In equity markets, negative feedback loops are cut by kill switches and these should be carefully considered for banks. With a kill switch, severe deposit outflow would result in an immediate ban on further withdrawals. This is the modern-day equivalent of the “bank holiday” Roosevelt used to prevent a complete collapse of the banking system in 1933. It didn’t stop the Great Depression, but many other factors – an equity rout, lack of FDIC coverage, central-bank mistakes, and so forth are also to blame. The bank holiday made the banking crisis less bad and that was all to the good.
A kill switch undoubtedly affords considerable advantage to first movers, but only if the bank then fails which is far less likely if runs are throttled. Federal Reserve Bank of New York staff have suggested a minimum-balance-at-risk alternative to reduce first-mover advantage, but this is simply not applicable for entities with deposit insurance nor is it advisable since depositors with the least money would take the greatest loss.
Other options we identified in our report that could be adopted on their own or in conjunction with a kill switch include a mandatory early warning so that depositors nearing the $250,000 ceiling get an alert from their bank advising them that funds are at risk. I like this a lot because it ensures that depositors know that they are newly at risk and thus can reasonably be expected to protect themselves, minimizing moral hazard and the rush to the exit when a bank is the target of social-media ignominy.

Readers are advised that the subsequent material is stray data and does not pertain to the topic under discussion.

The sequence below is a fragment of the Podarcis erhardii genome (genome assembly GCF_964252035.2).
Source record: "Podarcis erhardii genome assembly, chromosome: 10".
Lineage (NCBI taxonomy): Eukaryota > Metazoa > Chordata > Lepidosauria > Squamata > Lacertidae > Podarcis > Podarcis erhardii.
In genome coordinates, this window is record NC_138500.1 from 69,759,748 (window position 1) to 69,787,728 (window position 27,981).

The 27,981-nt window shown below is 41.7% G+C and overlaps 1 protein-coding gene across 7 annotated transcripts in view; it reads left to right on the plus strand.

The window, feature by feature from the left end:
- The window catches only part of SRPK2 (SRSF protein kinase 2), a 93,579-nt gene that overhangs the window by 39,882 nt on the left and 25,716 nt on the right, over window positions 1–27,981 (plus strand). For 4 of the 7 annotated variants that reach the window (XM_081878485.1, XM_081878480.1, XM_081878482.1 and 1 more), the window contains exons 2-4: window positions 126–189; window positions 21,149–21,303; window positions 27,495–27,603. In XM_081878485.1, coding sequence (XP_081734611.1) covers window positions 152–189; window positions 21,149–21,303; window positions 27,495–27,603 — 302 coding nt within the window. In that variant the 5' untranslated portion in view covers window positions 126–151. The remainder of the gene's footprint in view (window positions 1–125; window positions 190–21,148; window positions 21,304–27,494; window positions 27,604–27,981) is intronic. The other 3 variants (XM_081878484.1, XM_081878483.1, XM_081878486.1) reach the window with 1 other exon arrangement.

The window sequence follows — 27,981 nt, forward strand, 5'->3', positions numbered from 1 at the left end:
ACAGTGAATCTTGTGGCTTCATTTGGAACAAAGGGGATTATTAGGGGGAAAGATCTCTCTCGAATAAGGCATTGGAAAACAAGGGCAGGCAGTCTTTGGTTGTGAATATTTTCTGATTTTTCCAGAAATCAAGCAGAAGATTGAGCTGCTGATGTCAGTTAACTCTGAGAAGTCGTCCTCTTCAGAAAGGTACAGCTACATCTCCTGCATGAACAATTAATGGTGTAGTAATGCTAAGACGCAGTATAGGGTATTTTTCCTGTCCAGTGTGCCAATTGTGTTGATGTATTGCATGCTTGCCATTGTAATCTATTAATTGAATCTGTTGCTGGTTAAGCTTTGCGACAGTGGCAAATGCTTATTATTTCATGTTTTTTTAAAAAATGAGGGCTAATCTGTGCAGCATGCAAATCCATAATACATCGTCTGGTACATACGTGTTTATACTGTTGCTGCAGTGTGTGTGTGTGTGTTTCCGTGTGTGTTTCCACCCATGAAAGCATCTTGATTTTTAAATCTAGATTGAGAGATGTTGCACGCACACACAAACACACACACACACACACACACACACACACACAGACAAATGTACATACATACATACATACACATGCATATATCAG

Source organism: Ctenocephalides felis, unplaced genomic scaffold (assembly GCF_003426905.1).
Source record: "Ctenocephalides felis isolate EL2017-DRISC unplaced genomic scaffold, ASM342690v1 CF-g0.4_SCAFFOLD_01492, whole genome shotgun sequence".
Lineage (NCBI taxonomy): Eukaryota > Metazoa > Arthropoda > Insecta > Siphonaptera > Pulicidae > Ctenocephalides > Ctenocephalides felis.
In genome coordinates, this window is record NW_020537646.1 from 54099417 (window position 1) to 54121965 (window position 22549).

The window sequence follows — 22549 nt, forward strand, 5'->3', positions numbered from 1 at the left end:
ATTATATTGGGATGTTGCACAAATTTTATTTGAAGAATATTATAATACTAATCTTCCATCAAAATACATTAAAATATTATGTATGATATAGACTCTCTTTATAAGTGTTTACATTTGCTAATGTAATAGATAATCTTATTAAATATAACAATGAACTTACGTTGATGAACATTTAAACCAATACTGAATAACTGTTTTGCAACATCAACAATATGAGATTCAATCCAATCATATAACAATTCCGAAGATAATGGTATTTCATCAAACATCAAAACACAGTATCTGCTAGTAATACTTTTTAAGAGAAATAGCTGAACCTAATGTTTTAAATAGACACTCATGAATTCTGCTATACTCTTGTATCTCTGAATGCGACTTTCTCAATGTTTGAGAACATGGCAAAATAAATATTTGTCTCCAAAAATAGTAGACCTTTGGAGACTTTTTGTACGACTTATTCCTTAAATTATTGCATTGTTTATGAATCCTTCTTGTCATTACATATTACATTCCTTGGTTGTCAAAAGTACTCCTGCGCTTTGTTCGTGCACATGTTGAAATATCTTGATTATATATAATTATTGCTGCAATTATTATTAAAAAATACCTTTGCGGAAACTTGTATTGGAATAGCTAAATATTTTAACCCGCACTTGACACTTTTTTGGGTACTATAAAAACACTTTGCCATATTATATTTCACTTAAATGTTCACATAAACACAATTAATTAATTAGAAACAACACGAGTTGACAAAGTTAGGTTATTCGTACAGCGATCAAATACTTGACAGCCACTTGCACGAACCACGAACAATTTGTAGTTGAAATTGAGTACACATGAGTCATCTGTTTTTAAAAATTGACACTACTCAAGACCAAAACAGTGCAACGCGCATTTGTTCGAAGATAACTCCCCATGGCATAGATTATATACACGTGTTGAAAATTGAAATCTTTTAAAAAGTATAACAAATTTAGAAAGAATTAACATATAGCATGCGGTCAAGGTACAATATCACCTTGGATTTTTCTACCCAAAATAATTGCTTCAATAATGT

Other options that are not mutually exclusive along with a kill switch and early warning include technical changes to the liquidity rules, better stress testing, or a new Fed facility that provides emergency liquidity to banks still suffering deposit outflows once the kill switch is turned off. To avoid moral hazard and ensure effectiveness, this facility should not be cheap and even then it should be backed by pre-positioned collateral that all banks are required to post as part of their contingent-funding plans (which of course need to be a darn sight better than they’ve proved to date).
As hearings last week again made clear, Congress is wrapped in a negative feedback loop of its own. In it, Republicans try to implicate the Biden Administration by castigating the Fed and FDIC and Democrats demand statutory changes tied inexorably to former President Trump. There’s right and wrong in each point of view, but neither gets us anywhere because none ensures rapid reform and then transparency and accountability under current law. Worse, regulators are so whip-sawed by these demands that each spends more time defending itself than advancing substantive change on which they can all agree.
Cutting this loop would take a near-term proposal that mollifies both sides of the aisle and that’s a new approach to liquidity-risk management founded on clear-eyed understanding of how deposit and investor runs interact and accelerate. I’ve the ideas outlined above and there are others of equal or greater merit. All are doable under current law and more than a few should be quickly embodied in tough, transparent rules.